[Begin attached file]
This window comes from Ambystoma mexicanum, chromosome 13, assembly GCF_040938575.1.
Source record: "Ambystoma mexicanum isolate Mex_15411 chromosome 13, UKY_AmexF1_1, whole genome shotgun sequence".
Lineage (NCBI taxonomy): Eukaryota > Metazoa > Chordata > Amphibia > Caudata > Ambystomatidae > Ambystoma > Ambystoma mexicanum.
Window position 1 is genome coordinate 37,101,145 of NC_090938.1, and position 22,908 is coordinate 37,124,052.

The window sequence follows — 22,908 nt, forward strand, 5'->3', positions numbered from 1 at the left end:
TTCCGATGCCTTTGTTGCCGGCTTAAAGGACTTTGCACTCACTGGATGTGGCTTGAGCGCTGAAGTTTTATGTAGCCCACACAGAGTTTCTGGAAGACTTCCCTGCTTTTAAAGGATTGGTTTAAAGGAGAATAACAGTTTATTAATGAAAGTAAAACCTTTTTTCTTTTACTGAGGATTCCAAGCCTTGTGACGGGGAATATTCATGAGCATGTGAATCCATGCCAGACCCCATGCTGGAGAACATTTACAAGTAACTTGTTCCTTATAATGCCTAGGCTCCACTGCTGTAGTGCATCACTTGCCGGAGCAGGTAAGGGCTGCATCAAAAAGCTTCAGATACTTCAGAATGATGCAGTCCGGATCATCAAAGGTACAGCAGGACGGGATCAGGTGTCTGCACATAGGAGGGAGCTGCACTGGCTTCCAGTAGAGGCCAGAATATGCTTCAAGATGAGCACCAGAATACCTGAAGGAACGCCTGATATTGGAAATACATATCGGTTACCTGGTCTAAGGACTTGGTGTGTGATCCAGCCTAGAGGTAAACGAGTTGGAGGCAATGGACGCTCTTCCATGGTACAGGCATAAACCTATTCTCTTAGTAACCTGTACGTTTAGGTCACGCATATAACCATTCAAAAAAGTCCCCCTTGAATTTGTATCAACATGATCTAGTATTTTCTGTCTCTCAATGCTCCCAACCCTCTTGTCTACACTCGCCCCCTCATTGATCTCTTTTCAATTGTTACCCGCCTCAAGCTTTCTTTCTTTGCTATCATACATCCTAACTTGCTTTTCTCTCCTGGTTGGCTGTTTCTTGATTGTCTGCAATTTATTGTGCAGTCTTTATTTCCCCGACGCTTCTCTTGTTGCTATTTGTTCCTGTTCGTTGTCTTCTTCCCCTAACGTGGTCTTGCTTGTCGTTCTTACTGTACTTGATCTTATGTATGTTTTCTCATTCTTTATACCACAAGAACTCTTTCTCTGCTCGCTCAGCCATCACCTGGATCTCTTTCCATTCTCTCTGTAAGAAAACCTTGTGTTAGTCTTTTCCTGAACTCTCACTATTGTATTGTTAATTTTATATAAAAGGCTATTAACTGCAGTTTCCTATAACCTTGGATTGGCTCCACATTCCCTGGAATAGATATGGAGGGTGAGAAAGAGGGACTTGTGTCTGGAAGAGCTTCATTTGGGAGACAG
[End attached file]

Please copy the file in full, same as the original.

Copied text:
This window comes from Ambystoma mexicanum, chromosome 13, assembly GCF_040938575.1.
Source record: "Ambystoma mexicanum isolate Mex_15411 chromosome 13, UKY_AmexF1_1, whole genome shotgun sequence".
Lineage (NCBI taxonomy): Eukaryota > Metazoa > Chordata > Amphibia > Caudata > Ambystomatidae > Ambystoma > Ambystoma mexicanum.
Window position 1 is genome coordinate 37,101,145 of NC_090938.1, and position 22,908 is coordinate 37,124,052.

The window sequence follows — 22,908 nt, forward strand, 5'->3', positions numbered from 1 at the left end:
TTCCGATGCCTTTGTTGCCGGCTTAAAGGACTTTGCACTCACTGGATGTGGCTTGAGCGCTGAAGTTTTATGTAGCCCACACAGAGTTTCTGGAAGACTTCCCTGCTTTTAAAGGATTGGTTTAAAGGAGAATAACAGTTTATTAATGAAAGTAAAACCTTTTTTCTTTTACTGAGGATTCCAAGCCTTGTGACGGGGAATATTCATGAGCATGTGAATCCATGCCAGACCCCATGCTGGAGAACATTTACAAGTAACTTGTTCCTTATAATGCCTAGGCTCCACTGCTGTAGTGCATCACTTGCCGGAGCAGGTAAGGGCTGCATCAAAAAGCTTCAGATACTTCAGAATGATGCAGTCCGGATCATCAAAGGTACAGCAGGACGGGATCAGGTGTCTGCACATAGGAGGGAGCTGCACTGGCTTCCAGTAGAGGCCAGAATATGCTTCAAGATGAGCACCAGAATACCTGAAGGAACGCCTGATATTGGAAATACATATCGGTTACCTGGTCTAAGGACTTGGTGTGTGATCCAGCCTAGAGGTAAACGAGTTGGAGGCAATGGACGCTCTTCCATGGTACAGGCATAAACCTATTCTCTTAGTAACCTGTACGTTTAGGTCACGCATATAACCATTCAAAAAAGTCCCCCTTGAATTTGTATCAACATGATCTAGTATTTTCTGTCTCTCAATGCTCCCAACCCTCTTGTCTACACTCGCCCCCTCATTGATCTCTTTTCAATTGTTACCCGCCTCAAGCTTTCTTTCTTTGCTATCATACATCCTAACTTGCTTTTCTCTCCTGGTTGGCTGTTTCTTGATTGTCTGCAATTTATTGTGCAGTCTTTATTTCCCCGACGCTTCTCTTGTTGCTATTTGTTCCTGTTCGTTGTCTTCTTCCCCTAACGTGGTCTTGCTTGTCGTTCTTACTGTACTTGATCTTATGTATGTTTTCTCATTCTTTATACCACAAGAACTCTTTCTCTGCTCGCTCAGCCATCACCTGGATCTCTTTCCATTCTCTCTGTAAGAAAACCTTGTGTTAGTCTTTTCCTGAACTCTCACTATTGTATTGTTAATTTTATATAAAAGGCTATTAACTGCAGTTTCCTATAACCTTGGATTGGCTCCACATTCCCTGGAATAGATATGGAGGGTGAGAAAGAGGGACTTGTGTCTGGAAGAGCTTCATTTGGGAGACAG